The Kallmann Syndrome: Sex, Smell, and Specific Adhesion
In the late nineteenth century, the Johns Hopkins University professor John Mackenzie (1898); the German psychiatrist, Wilhelm Fliess (1897); and the Viennese sexologist, Richard von Krafft-Ebing (1886), all shared the mistaken view that there were similarities in the development of the penis and the nose. All three of these investigators used the same case study as evidence: the report of a man who had no sense of smellno nasal or olfactory nervesand whose genitalia were much smaller than normal.
Such people are now known to have Kallmann syndrome, an X-linked disease characterized by anosmia (no sense of smell), small genitalia, and sterile gonads. The anosmia is due to the lack of neurons in the brain that receive input from the axons coming from nasal neurons. The small gonads and genitalia are the result of a lack of gonadotropin-releasing hormone (GnRH). GnRH is a peptide hormone secreted by the hypothalamus that instructs the anterior pituitary to secrete luteinizing hormone, the hormone required for gonadal development and genital maturation. What links these two problems? In 1989, two laboratories (Schwanzel-Fukada and Pfaff, 1989; Wray et al., 1989) made the surprising discovery that the GnRH-secreting neurons do not originate in the hypothalamus. Rather, they originate in the olfactory epithelium (the vomeronasal organ) in the nose rudiment and migrate into the hypothalamic region of the brain during fetal development (Figure 1). The olfactory receptor neurons of the nose originate from the same place. The axons from the olfactory receptor neurons enter the brain to synapse with the olfactory bulb, while the cell bodies of these neurons remain in the developing nose. Patients with Kallmann syndrome have no olfactory bulb in the brain, as the development of this bulb requires innervation from the olfactory receptor neurons (Stout and Gradziadi, 1980).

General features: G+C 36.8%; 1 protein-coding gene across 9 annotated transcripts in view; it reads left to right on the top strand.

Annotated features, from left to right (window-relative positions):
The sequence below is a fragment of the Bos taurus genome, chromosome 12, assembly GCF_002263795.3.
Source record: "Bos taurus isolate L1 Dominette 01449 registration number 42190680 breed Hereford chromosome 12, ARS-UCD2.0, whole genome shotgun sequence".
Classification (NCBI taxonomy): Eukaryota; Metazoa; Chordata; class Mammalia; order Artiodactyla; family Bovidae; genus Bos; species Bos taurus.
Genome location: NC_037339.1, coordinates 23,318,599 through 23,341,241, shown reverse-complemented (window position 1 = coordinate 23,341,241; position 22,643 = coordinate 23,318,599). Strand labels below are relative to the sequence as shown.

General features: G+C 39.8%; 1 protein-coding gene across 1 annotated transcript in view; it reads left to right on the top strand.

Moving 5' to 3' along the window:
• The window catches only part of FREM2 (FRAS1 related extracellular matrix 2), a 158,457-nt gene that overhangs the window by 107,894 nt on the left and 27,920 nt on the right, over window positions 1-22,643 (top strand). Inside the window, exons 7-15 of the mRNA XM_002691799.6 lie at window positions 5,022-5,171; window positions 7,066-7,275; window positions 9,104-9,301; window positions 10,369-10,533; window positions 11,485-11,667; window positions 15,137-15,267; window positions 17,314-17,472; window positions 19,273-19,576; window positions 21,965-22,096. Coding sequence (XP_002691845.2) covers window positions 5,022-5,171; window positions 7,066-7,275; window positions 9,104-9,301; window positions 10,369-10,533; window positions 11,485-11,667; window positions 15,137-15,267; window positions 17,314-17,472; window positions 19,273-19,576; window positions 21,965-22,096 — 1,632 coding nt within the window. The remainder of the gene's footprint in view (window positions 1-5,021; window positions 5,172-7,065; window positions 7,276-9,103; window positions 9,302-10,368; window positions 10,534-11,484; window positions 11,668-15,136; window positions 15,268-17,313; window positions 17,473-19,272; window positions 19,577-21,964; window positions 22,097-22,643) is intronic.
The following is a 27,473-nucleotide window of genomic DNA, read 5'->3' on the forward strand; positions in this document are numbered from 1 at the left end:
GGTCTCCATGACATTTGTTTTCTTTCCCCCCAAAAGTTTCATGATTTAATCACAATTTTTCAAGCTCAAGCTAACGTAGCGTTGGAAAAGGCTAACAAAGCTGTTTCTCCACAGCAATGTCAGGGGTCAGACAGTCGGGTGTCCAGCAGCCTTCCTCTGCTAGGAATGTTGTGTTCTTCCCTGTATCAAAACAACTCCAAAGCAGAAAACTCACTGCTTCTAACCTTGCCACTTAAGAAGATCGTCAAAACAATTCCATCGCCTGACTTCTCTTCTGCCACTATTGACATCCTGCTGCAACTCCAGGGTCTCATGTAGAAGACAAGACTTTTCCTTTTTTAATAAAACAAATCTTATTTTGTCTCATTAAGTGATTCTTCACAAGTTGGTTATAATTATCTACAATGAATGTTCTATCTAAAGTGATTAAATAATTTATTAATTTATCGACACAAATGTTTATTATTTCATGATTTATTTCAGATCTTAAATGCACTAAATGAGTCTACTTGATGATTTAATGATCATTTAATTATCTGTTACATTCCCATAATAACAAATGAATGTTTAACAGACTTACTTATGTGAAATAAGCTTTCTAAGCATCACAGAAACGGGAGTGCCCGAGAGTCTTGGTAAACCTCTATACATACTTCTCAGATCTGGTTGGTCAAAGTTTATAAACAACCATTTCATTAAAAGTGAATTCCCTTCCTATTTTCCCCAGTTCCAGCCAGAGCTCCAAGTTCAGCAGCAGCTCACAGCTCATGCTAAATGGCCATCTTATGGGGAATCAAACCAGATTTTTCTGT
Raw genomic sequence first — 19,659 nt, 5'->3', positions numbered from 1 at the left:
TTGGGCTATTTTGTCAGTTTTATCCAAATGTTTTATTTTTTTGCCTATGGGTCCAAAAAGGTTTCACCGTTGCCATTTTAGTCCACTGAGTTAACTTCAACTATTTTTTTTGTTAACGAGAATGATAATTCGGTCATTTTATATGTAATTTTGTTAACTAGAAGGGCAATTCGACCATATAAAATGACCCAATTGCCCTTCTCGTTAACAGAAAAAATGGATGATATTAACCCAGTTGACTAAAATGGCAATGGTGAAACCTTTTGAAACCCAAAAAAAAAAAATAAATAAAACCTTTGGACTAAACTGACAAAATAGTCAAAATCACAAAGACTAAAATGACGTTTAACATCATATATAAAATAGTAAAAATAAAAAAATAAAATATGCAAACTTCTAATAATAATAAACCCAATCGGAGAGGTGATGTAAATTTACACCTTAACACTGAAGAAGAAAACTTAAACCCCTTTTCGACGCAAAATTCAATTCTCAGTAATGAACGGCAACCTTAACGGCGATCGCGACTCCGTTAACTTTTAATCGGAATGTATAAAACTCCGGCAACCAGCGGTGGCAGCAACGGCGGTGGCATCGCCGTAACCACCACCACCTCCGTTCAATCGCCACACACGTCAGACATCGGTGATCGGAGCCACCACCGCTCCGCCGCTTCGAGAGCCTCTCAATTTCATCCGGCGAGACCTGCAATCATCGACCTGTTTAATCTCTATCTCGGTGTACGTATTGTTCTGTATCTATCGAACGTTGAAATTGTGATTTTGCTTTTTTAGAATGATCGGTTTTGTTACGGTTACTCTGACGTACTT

The defect in Kallmann syndrome can be traced to the failure of the GnRH-secreting neurons and the olfactory neuron growth cones to migrate into the brain from the olfactory placode (Schwanzel-Fukada et al. 1989). It is thought that the olfactory axons migrate first and that the GnRH-secreting neurons follow the olfactory nerve fascicles into the brain (Livne et al. 1993). The gene, KAL-1, whose absence or abnormality causes the syndrome, has been cloned, and it encodes anosmin-1, a protein whose expression is detected in the basement membranes and/or interstitial matrices of several organs, including the olfactory system (Franco et al. 1991; Legouis et al. 1991; Hardelin et al. 1999). In the olfactory system, anosmin-1 was detected from week 5 onward. The protein was restricted to the developing olfactory bulbs and to the medial walls of the primitive cerebral hemispheres (i.e., along the rostro-caudal migratory pathway of the GnRH-synthesizing neurons). Anosmin is critical in the branching and extension of the olfactory bulb output neurons, and antibodies to this protein block these functions (Soussi-Yanicostas et al. 2002). It is probable that anosmin interacts with FGF receptors to mediate the effects of those growth factors (Murcia-Belmonte et al. 2010). The detection of anosmin-1 expression in the ureter bud could also explain the renal aplasia observed in about one third of the affected individuals.
An updated history of Kallmann syndrome research can be found in the Online Mendelian Inheritance in Man database.
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Franco, B. and fifteen others. 1991. A gene deleted in Kallmanns syndrome shares homology with neural cell adhesion and axonal path-finding molecules. Nature 353: 529-536.
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